Leaders of Teamsters union locals representing more than 250,000 workers at UPS Inc. and its UPS Freight less-than-truckload (LTL) unit late yesterday unanimously approved two tentative five-year contract agreements. The move sends the compacts to the respective rank-and-file for a ratification vote sometime next month.
The approvals, which had been expected, move the Atlanta-based shipping and logistics giant and the Teamsters one step closer to labor peace through July 31, 2018. If ratified by the rank-and-file, the new contracts would take effect Aug. 1, the day after the current pacts expire.
UPS and leaders of the international union leaders agreed April 26 to tentative agreements covering the unionized employees at UPS and the LTL unit.
Ballot packages will be mailed at the end of May. Ballots will start being counted on or around June 20, according to the union. The UPS contract covers about 240,000 workers represented by the union's small package division, while the UPS Freight agreement covers between 10,000 and 12,000 workers at the unit. It represents the largest collective-bargaining agreement in North America.
For workers in the parcel unit, the agreement calls for $3.90 per hour in wage increases for full-time workers. UPS Freight workers will receive $2.50 per hour in wage hikes over the five-year period. UPS' part-time pre-loaders and sorters will see their hourly pay bumped to $11 from $8.50; all others would receive an increase to $10 an hour.
UPS' parcel workers will continue to receive health insurance without paying any premiums. The issue was a top priority for union negotiators, who vowed that they would not budge on anything else unless UPS guaranteed there would be no change in the members' health benefits.
The tentative contract at UPS Freight calls for the creation of a new position known as "line haul driver." A procedure will also be implemented to identify "two-way runs," which would require UPS to add jobs to the road driver classification, according to the Teamsters. In addition, by Nov. 1 all laid-off UPS drivers at facilities where subcontractors are being used will be recalled to full employment.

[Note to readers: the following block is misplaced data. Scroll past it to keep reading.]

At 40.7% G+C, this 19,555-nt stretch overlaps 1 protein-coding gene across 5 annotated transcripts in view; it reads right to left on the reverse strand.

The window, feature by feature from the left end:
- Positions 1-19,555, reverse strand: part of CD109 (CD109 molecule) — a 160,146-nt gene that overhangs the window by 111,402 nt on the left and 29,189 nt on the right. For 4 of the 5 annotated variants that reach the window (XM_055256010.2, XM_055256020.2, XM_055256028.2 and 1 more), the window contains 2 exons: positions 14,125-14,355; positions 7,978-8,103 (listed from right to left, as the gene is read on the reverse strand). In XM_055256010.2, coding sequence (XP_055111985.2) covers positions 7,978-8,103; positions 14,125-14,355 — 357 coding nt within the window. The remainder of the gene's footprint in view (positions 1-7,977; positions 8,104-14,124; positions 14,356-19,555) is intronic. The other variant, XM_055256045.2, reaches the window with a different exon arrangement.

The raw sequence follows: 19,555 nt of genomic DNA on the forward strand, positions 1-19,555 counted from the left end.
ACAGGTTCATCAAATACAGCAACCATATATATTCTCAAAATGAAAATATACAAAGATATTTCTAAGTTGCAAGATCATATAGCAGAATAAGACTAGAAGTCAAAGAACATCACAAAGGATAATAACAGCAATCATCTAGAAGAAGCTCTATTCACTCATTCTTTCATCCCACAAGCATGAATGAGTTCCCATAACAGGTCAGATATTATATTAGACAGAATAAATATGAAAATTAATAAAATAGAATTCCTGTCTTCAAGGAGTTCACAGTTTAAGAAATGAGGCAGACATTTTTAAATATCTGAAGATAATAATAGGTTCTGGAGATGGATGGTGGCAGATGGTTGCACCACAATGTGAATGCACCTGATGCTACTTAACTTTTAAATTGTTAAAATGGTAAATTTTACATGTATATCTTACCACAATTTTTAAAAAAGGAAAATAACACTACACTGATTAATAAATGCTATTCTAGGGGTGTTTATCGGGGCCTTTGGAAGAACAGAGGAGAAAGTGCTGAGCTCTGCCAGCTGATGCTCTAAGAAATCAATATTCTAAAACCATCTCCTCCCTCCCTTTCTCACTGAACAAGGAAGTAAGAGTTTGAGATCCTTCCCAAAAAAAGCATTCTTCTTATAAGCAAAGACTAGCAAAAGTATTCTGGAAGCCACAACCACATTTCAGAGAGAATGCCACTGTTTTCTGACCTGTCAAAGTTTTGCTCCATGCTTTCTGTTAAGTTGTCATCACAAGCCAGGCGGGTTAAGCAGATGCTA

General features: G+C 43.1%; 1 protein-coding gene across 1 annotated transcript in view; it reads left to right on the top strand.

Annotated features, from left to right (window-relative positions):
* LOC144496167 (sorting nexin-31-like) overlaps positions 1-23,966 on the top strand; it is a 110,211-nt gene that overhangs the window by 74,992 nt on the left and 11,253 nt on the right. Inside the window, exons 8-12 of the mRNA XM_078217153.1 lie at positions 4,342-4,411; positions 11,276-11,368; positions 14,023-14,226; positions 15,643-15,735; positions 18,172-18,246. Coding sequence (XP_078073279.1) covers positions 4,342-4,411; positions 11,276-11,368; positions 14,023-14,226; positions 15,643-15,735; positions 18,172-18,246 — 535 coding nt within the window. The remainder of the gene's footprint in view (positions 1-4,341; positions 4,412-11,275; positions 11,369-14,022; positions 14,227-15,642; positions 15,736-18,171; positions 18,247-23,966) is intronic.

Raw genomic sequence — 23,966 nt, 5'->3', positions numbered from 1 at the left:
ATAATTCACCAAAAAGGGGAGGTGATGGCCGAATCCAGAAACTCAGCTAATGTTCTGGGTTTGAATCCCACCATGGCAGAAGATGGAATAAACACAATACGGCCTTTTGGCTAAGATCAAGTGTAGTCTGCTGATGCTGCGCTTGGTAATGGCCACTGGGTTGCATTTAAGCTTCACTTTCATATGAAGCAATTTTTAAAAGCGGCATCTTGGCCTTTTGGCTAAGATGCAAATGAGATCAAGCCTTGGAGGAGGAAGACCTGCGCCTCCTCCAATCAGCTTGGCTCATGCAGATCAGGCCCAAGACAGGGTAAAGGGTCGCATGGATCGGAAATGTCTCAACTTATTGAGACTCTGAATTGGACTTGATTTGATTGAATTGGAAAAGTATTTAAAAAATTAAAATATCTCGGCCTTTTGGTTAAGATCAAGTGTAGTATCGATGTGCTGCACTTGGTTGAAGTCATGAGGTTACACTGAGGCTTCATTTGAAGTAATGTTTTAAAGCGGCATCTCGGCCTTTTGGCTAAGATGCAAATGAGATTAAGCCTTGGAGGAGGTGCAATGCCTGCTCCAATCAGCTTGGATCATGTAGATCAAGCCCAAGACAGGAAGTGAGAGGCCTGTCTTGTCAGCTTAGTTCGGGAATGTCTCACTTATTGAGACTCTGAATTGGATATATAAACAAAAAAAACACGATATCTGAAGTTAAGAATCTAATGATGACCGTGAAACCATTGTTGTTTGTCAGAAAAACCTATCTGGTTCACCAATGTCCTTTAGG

The union said the measures are aimed at cracking down on UPS' practice of subcontracting out driver work at the unit. Ken Paff, national organizer at the dissident group Teamsters For a Democratic Union (TDU), has estimated that subcontractors perform about half of the unit's driving.
CHANGES TO SUREPOST
The tentative contract sets new requirements governing the handling of parcels under UPS' "Surepost" partnership with the U.S. Postal Service. Under Surepost, UPS delivers parcels deep into the USPS' system and then a letter carrier then makes the final delivery to the customer. The service is popular with e-merchants because it is low-priced and allows businesses to offer low-cost or free shipping of online merchandise.
The contract would require UPS drivers to deliver all SurePost parcels weighing more than 10 pounds and cubing out at more than three cubic feet. Surepost will only be used in business-to-consumer deliveries. However, it can be leveraged to "attract new commercial customers as well as to retain customers being solicited by competitors," according to language in the contract.
Initially, it was reported UPS would only be able to use Surepost to expand additional business or to keep customers from defecting to rivals, notably FedEx Corp., which has its own version of the product known as "Smartpost."
The tentative agreement stipulates that Teamster drivers will deliver any order that either contains two or more Surepost packages bound for the same address or any combination of Surepost packages and UPS ground packages headed for the same address.
The company also agreed that if any competitor stops providing a similar product either nationwide or in any service area, UPS will discontinue Surepost by the same proportion. In addition, an arbitration process will be established to hear any disputes relating to Surepost's expansion. If an arbitrator determines UPS expanded Surepost beyond the contract's scope without prior union approval, UPS could be ordered to terminate the expanded service.